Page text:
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JAZZ REVIEW : Mingus’ ‘Epitaph’ Premieres at Hollywood Bowl

SPECIAL TO THE TIMES

The West Coast premiere of Charles Mingus’ “Epitaph,” heard Wednesday at the Hollywood Bowl as performed by a 31-piece orchestra with Gunther Schuller conducting, has been variously advertised as Mingus’ “symphony,” a “monumental work” and a “lifetime composition” that took him 30 years to complete.

That it fits none of these characterizations is not surprising when one considers the extent to which it was adapted, revised, added to and subtracted from over the years by Schuller, Andrew Homzy and possibly others. “Memos From Mingus” might have been a more apt title for the work, supposedly 18 or 19 sections long and running to more than two hours in its original form.

As heard Wednesday, it consisted of 80 minutes and nine parts, whose relationship to one another in most cases was either nonexistent or difficult to determine on this single hearing.

Originally known as a master bassist, Mingus became a composer who, had he been well disciplined and more versed in the art of orchestration along the lines of Duke Ellington, whom he idolized, could well have produced a cohesive masterpiece. What Schuller presented was as short on interrelationship as it was memorable themes.

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Soon after the main statement came a passage billed as “Started Melody,” actually a complex series of variations on the chords of “I Can’t Get Started.” This led to a revision of “Better Get It in Your Soul,” a single track from a 1959 Mingus album.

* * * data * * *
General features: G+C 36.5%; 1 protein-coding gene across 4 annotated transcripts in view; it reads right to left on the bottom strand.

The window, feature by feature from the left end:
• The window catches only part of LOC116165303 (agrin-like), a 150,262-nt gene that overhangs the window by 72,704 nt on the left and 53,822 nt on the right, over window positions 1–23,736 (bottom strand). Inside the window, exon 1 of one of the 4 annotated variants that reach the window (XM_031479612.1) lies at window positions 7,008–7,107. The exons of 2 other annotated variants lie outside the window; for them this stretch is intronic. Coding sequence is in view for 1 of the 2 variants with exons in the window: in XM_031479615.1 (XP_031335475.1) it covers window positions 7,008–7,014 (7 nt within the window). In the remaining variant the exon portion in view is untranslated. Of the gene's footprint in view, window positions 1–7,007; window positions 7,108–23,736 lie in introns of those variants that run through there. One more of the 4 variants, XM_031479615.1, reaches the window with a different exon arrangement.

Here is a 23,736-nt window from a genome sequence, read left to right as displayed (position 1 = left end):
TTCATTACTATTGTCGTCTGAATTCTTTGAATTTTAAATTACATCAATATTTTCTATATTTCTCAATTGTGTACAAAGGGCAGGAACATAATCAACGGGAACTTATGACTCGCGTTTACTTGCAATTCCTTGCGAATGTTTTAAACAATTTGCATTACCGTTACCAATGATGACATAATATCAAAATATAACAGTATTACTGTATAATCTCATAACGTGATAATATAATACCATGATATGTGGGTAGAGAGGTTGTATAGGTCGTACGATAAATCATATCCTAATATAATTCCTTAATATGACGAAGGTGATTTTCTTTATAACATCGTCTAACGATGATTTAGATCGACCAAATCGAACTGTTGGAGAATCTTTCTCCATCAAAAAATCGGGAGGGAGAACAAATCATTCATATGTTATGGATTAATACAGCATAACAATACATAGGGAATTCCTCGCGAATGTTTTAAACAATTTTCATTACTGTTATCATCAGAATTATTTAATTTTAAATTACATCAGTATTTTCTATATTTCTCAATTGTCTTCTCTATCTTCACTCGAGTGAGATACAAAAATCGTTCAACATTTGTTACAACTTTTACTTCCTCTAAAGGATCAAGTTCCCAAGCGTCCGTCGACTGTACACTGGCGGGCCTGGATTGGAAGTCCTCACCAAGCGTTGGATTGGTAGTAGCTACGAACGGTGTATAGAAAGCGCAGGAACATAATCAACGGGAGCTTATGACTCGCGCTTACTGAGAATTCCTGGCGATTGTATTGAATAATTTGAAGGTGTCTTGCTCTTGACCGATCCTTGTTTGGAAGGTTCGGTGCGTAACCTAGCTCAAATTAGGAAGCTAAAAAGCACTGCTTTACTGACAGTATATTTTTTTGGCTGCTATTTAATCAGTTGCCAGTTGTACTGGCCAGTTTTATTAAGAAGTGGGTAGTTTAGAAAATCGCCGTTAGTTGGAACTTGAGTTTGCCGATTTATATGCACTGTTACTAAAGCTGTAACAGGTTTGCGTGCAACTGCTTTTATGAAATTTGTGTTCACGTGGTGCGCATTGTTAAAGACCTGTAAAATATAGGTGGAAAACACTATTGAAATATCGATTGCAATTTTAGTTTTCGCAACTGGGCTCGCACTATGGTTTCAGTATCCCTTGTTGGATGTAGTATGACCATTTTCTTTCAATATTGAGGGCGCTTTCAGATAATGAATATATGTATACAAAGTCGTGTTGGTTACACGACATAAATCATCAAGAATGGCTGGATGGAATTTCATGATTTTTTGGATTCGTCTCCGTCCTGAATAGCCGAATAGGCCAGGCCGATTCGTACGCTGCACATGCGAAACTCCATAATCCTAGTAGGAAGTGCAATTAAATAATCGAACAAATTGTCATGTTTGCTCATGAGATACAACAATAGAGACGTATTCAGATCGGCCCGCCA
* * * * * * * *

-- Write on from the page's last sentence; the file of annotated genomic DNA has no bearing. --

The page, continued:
Later came “Monk Bunk, and Vice Versa,” its main theme strongly reminiscent of Thelonious Monk’s “Well, You Needn’t.” Next was “Wolverine Blues,” which was actually composed and recorded by Jelly Roll Morton in 1923, the year after Mingus was born.

Which, then, was this--symphony or synthesis? Perhaps more compilation than composition? Yet there were moments, particularly in a passage that seemed to be called “Interlude,” when skill and beauty was displayed in the writing and arranging.

Scattered through the work were many improvised solos by Craig Handy on saxophone, Joel Locke on vibes and Kirk Lightsey on piano, among others. One movement even involved a recitative, “This Mule Ain’t From Moscow.”

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Mingus, who died in 1979, evidently had a dream of becoming the next Ellington. Had he lived and concentrated more fully on organized personal creativity, perhaps his unfinished dream might have come closer to realization.

Opening for “Epitaph” was a trio set, possibly the weakest ever presented by one of the finest saxophonists of the contemporary seen, Branford Marsalis. With no piano, a great but often excessive drama, and composition of little or no melodic interest, Marsalis fell far below his normal high standards. Attendance was 10,634.


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